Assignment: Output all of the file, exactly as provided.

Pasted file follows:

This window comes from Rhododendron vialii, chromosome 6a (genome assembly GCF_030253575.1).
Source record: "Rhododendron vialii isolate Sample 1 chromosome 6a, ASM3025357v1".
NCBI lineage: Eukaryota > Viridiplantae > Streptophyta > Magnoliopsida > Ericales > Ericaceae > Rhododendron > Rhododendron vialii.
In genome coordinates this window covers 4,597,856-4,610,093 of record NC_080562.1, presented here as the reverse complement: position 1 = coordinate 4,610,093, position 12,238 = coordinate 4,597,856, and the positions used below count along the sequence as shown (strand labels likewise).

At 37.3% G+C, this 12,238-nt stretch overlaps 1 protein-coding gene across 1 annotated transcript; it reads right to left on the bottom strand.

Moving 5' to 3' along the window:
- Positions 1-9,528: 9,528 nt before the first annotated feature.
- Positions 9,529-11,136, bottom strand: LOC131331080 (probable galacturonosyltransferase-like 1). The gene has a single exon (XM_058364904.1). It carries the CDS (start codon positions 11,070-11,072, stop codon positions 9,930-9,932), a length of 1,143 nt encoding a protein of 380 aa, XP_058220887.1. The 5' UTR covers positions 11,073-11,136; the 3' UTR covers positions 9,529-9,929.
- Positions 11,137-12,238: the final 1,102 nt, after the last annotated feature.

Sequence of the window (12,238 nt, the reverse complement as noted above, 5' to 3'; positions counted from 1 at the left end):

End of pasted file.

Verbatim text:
This window comes from Rhododendron vialii, chromosome 6a (genome assembly GCF_030253575.1).
Source record: "Rhododendron vialii isolate Sample 1 chromosome 6a, ASM3025357v1".
NCBI lineage: Eukaryota > Viridiplantae > Streptophyta > Magnoliopsida > Ericales > Ericaceae > Rhododendron > Rhododendron vialii.
In genome coordinates this window covers 4,597,856-4,610,093 of record NC_080562.1, presented here as the reverse complement: position 1 = coordinate 4,610,093, position 12,238 = coordinate 4,597,856, and the positions used below count along the sequence as shown (strand labels likewise).

At 37.3% G+C, this 12,238-nt stretch overlaps 1 protein-coding gene across 1 annotated transcript; it reads right to left on the bottom strand.

Moving 5' to 3' along the window:
- Positions 1-9,528: 9,528 nt before the first annotated feature.
- Positions 9,529-11,136, bottom strand: LOC131331080 (probable galacturonosyltransferase-like 1). The gene has a single exon (XM_058364904.1). It carries the CDS (start codon positions 11,070-11,072, stop codon positions 9,930-9,932), a length of 1,143 nt encoding a protein of 380 aa, XP_058220887.1. The 5' UTR covers positions 11,073-11,136; the 3' UTR covers positions 9,529-9,929.
- Positions 11,137-12,238: the final 1,102 nt, after the last annotated feature.

Sequence of the window (12,238 nt, the reverse complement as noted above, 5' to 3'; positions counted from 1 at the left end):